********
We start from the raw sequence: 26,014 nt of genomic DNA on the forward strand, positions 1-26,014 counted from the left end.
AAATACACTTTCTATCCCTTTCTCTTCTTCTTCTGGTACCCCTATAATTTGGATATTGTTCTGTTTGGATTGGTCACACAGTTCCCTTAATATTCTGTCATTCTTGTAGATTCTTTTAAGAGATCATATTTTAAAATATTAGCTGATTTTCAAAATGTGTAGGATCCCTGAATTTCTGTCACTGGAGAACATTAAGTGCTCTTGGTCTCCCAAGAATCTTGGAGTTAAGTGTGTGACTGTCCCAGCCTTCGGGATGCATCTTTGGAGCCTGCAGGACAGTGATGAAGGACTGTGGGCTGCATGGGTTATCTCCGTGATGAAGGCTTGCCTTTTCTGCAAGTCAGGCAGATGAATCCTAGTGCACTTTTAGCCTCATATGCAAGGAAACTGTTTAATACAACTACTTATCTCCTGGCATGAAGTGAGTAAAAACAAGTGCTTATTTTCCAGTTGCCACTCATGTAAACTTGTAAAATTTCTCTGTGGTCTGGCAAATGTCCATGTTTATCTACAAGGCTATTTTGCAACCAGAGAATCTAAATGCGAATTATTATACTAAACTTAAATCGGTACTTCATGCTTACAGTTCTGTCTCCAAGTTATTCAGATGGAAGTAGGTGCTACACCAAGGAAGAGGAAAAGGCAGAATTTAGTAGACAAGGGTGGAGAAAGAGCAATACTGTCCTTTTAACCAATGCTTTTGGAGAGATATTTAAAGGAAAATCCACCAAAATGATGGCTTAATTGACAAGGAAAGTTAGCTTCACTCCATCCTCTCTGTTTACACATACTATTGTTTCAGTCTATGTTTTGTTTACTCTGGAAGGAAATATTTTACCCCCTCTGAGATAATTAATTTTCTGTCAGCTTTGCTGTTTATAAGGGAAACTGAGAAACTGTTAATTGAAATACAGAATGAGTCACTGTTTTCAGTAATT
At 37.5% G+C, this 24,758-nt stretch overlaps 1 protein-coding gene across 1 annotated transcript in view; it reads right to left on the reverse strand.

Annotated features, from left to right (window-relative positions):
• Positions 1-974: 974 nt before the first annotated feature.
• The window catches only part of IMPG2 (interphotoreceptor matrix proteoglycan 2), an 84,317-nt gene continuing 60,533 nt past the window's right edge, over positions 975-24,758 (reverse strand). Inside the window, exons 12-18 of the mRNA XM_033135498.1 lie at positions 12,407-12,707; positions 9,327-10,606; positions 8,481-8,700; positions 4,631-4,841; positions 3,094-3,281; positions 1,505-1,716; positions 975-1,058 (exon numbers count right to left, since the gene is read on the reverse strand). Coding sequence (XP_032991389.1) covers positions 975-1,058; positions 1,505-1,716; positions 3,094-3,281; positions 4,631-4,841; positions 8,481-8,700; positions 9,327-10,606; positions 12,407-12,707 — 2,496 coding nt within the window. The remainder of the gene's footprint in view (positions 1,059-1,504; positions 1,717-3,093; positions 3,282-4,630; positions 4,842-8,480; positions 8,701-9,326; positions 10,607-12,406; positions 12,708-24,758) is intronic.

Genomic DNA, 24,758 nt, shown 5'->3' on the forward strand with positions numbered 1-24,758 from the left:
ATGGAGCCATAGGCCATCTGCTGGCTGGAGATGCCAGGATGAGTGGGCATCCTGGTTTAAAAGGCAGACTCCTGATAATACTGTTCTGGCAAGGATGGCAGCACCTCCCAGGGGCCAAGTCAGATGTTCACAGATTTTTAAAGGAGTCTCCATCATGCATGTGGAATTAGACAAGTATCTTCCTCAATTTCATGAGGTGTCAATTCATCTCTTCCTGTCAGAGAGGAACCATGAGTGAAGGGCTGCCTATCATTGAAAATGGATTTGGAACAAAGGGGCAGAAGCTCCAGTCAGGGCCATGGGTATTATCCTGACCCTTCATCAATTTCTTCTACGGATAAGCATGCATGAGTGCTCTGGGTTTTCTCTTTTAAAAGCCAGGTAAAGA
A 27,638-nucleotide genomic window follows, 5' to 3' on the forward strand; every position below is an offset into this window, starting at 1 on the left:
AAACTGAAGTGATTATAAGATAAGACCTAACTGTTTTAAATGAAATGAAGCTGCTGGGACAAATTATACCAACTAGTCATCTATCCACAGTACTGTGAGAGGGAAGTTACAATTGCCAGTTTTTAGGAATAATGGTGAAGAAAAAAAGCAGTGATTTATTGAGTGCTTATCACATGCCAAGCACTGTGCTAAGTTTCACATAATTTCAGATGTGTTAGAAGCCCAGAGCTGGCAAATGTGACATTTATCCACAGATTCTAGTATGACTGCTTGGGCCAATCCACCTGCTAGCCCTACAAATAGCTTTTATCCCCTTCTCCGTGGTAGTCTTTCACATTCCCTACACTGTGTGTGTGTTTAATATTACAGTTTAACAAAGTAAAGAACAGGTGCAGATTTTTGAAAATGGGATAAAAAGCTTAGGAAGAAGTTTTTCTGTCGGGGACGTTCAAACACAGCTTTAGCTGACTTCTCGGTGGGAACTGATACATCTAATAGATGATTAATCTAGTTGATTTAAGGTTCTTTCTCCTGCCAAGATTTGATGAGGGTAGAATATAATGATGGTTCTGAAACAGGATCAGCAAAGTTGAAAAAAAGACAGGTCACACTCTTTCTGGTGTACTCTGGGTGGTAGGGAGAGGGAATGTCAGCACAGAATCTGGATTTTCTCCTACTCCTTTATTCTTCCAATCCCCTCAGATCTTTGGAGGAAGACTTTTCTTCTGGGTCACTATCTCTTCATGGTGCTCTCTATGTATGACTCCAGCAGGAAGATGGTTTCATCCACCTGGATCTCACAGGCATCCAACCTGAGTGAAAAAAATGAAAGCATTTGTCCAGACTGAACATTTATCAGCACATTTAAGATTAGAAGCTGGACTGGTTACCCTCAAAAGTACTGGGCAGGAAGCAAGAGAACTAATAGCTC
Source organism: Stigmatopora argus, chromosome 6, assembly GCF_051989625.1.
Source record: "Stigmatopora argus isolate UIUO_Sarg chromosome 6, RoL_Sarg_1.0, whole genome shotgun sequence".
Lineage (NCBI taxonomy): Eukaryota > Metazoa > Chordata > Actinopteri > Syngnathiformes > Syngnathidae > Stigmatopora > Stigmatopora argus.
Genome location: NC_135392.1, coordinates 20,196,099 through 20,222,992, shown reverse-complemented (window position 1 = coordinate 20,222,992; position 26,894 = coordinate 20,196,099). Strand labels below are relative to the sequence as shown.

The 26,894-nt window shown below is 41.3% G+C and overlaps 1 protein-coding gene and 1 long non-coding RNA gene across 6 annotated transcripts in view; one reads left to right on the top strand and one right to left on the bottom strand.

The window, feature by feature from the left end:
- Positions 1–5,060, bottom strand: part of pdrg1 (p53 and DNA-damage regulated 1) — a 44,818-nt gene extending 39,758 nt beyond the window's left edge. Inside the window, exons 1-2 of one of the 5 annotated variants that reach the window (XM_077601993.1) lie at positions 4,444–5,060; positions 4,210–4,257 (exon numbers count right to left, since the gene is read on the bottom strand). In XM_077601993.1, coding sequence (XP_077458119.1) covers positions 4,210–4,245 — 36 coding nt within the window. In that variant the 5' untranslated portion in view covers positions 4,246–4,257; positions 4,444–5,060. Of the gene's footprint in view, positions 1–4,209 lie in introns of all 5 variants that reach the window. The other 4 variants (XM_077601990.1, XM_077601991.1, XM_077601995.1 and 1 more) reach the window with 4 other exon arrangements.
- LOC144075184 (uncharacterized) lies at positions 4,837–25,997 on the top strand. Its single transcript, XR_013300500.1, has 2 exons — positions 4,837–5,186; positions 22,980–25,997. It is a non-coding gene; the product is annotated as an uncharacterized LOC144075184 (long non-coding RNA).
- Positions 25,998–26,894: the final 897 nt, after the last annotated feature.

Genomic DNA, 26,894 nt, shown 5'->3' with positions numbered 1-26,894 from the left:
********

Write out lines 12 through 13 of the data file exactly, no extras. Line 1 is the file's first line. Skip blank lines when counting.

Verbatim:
Source record: "Stigmatopora argus isolate UIUO_Sarg chromosome 6, RoL_Sarg_1.0, whole genome shotgun sequence".
Lineage (NCBI taxonomy): Eukaryota > Metazoa > Chordata > Actinopteri > Syngnathiformes > Syngnathidae > Stigmatopora > Stigmatopora argus.